Tuesday, August 3, 2010

the ride up


"Breeding Grounds" July 8, 2002 Newsweek ...good article on bushmeat/SIV/HIV.

back in Wum. short journey from Yaoundé to Bamenda yesterday. stopped a bit in Bamenda. safe journey to Wum. bad road. good car. John Fru Ndi's truck, to be exact. well, his wife's. Alhadji in Bamenda hooked that up. it cost a pretty penny, but was worth it.

mama enjoyed the ride up. impressed by how green things are now. i forgot she hadn't seen it like this. the contrast between dry and rainy season. this is probably a good time of year to visit. glad to have her here. still an exercise in patience, understanding and respect. that's good for me. she does so much. God bless her.

just need to carve out my own time for work. i'm sure days will become busy. it's almost 11pm now. didn't accomplish much today. Maggie did eat dinner with us, though. she had a good convo with mama. her and i also talked about family and friends.

tomorrow is Teacher's Day. not much planned. people couldn't meet on account of a ban because of October 1st. which passed without incident. mama and i will buy meat tomorrow. then i'll check out the [teacher's day] program.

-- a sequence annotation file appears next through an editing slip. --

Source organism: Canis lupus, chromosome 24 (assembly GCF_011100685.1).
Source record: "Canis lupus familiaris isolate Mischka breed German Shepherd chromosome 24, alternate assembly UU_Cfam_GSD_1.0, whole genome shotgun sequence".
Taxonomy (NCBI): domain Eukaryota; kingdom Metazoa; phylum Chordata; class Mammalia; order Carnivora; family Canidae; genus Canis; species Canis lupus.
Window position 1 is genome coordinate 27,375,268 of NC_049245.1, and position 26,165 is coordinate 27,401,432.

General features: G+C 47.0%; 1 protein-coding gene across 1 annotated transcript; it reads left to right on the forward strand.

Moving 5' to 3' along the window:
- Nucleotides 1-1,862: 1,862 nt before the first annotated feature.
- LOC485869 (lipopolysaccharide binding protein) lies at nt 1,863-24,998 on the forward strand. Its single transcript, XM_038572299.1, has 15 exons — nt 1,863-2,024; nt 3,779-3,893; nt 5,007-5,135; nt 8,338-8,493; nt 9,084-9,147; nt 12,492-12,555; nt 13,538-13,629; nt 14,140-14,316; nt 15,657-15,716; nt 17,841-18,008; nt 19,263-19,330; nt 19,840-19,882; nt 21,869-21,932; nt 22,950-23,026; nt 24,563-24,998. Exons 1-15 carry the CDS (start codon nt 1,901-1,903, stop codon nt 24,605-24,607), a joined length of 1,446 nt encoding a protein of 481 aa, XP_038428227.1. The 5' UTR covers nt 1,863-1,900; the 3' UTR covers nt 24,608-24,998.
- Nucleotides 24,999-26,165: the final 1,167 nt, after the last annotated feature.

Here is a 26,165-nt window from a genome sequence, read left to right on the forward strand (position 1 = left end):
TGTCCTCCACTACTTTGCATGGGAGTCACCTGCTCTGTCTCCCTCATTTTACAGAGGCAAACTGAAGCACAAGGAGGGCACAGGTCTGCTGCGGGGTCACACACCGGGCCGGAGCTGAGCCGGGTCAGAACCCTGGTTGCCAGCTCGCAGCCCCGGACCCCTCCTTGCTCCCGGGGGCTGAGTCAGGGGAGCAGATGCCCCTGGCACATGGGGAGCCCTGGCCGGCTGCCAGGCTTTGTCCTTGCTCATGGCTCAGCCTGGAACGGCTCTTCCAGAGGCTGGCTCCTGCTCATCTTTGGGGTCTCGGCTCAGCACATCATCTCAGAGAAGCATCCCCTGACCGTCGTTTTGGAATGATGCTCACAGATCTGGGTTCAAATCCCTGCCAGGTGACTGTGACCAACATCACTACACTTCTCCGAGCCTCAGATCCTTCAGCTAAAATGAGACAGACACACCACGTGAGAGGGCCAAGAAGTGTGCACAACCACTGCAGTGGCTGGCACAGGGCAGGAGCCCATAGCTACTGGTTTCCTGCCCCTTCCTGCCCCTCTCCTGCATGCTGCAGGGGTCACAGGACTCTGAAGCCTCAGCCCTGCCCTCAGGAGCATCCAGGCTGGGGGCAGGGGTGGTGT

here's a thought connected to what i just wrote in my peace & freedom journal... here's to saying all that we know, doing all that we say and, of course, thinking about all of that before we say and do.

1 comment:

  1. IMAGE: this is page 76 of a book i finished reading recently, Mango Elephants in the Sun by Susana Herrera (RPCV Cameroon '92-'94).

    i wanted to add this page of the book to this post for a couple of reasons. first, i make only passing reference to cameroonian politics above. susana goes into a little more of the background in terms of the tensions between the different parts of cameroon that our respective posts (her's in the francophone, mine in the anglophone region) represent. and thus why that date, october 1st, is so significant in the northwest province.

    second, i mention this book b/c it mirrors my own experience as a PCV/teacher in cameroon... and of a multi-cultural background, at that. i'm surprised that it's only now, probably 9 years after i first heard of the book, that i picked it up. it's worth a read! susana's storytelling is very compelling. she's a wonderful writer and did well to capture so much of what saw/learned up in guidiguis of the far north of cameroon. a very different place than wum and the northwest.

    more on Mango Elephants later, i'm sure...


    Mango Elephants in the Sun: How Life in an African Village Let Me Be in My Skin